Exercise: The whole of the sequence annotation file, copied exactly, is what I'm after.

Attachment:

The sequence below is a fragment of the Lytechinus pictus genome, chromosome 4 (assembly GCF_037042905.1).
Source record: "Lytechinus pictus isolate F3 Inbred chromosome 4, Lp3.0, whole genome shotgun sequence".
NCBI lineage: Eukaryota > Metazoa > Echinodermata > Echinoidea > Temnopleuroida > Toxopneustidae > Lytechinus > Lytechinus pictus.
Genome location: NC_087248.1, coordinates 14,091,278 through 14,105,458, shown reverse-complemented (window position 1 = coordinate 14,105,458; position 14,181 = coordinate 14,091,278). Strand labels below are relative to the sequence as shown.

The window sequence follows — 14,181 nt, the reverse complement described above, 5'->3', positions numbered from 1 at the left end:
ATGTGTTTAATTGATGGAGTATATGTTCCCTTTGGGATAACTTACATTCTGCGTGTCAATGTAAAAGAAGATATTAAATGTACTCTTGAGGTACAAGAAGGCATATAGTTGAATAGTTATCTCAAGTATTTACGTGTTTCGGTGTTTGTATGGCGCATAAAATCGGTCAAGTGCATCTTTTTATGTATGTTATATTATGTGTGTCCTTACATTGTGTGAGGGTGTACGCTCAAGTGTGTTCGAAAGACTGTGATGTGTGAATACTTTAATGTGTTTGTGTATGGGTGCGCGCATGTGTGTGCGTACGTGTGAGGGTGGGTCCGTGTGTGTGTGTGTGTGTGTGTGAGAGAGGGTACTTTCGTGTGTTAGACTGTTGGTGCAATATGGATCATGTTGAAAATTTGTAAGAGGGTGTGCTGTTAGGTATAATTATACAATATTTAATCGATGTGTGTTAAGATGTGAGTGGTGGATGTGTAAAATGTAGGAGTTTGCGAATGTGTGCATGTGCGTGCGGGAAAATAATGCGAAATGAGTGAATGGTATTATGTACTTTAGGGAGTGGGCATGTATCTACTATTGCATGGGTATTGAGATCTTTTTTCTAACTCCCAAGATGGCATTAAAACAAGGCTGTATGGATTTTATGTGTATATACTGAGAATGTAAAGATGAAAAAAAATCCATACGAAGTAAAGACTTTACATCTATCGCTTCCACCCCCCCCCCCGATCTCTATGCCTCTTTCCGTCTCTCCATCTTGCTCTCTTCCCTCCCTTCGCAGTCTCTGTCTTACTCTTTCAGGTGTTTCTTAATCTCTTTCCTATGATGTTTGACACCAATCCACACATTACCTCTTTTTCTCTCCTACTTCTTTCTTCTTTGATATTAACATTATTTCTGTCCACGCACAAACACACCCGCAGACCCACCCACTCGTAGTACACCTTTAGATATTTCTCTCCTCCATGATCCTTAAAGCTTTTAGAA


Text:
The sequence below is a fragment of the Lytechinus pictus genome, chromosome 4 (assembly GCF_037042905.1).
Source record: "Lytechinus pictus isolate F3 Inbred chromosome 4, Lp3.0, whole genome shotgun sequence".
NCBI lineage: Eukaryota > Metazoa > Echinodermata > Echinoidea > Temnopleuroida > Toxopneustidae > Lytechinus > Lytechinus pictus.
Genome location: NC_087248.1, coordinates 14,091,278 through 14,105,458, shown reverse-complemented (window position 1 = coordinate 14,105,458; position 14,181 = coordinate 14,091,278). Strand labels below are relative to the sequence as shown.

The window sequence follows — 14,181 nt, the reverse complement described above, 5'->3', positions numbered from 1 at the left end:
ATGTGTTTAATTGATGGAGTATATGTTCCCTTTGGGATAACTTACATTCTGCGTGTCAATGTAAAAGAAGATATTAAATGTACTCTTGAGGTACAAGAAGGCATATAGTTGAATAGTTATCTCAAGTATTTACGTGTTTCGGTGTTTGTATGGCGCATAAAATCGGTCAAGTGCATCTTTTTATGTATGTTATATTATGTGTGTCCTTACATTGTGTGAGGGTGTACGCTCAAGTGTGTTCGAAAGACTGTGATGTGTGAATACTTTAATGTGTTTGTGTATGGGTGCGCGCATGTGTGTGCGTACGTGTGAGGGTGGGTCCGTGTGTGTGTGTGTGTGTGTGTGAGAGAGGGTACTTTCGTGTGTTAGACTGTTGGTGCAATATGGATCATGTTGAAAATTTGTAAGAGGGTGTGCTGTTAGGTATAATTATACAATATTTAATCGATGTGTGTTAAGATGTGAGTGGTGGATGTGTAAAATGTAGGAGTTTGCGAATGTGTGCATGTGCGTGCGGGAAAATAATGCGAAATGAGTGAATGGTATTATGTACTTTAGGGAGTGGGCATGTATCTACTATTGCATGGGTATTGAGATCTTTTTTCTAACTCCCAAGATGGCATTAAAACAAGGCTGTATGGATTTTATGTGTATATACTGAGAATGTAAAGATGAAAAAAAATCCATACGAAGTAAAGACTTTACATCTATCGCTTCCACCCCCCCCCCCGATCTCTATGCCTCTTTCCGTCTCTCCATCTTGCTCTCTTCCCTCCCTTCGCAGTCTCTGTCTTACTCTTTCAGGTGTTTCTTAATCTCTTTCCTATGATGTTTGACACCAATCCACACATTACCTCTTTTTCTCTCCTACTTCTTTCTTCTTTGATATTAACATTATTTCTGTCCACGCACAAACACACCCGCAGACCCACCCACTCGTAGTACACCTTTAGATATTTCTCTCCTCCATGATCCTTAAAGCTTTTAGAA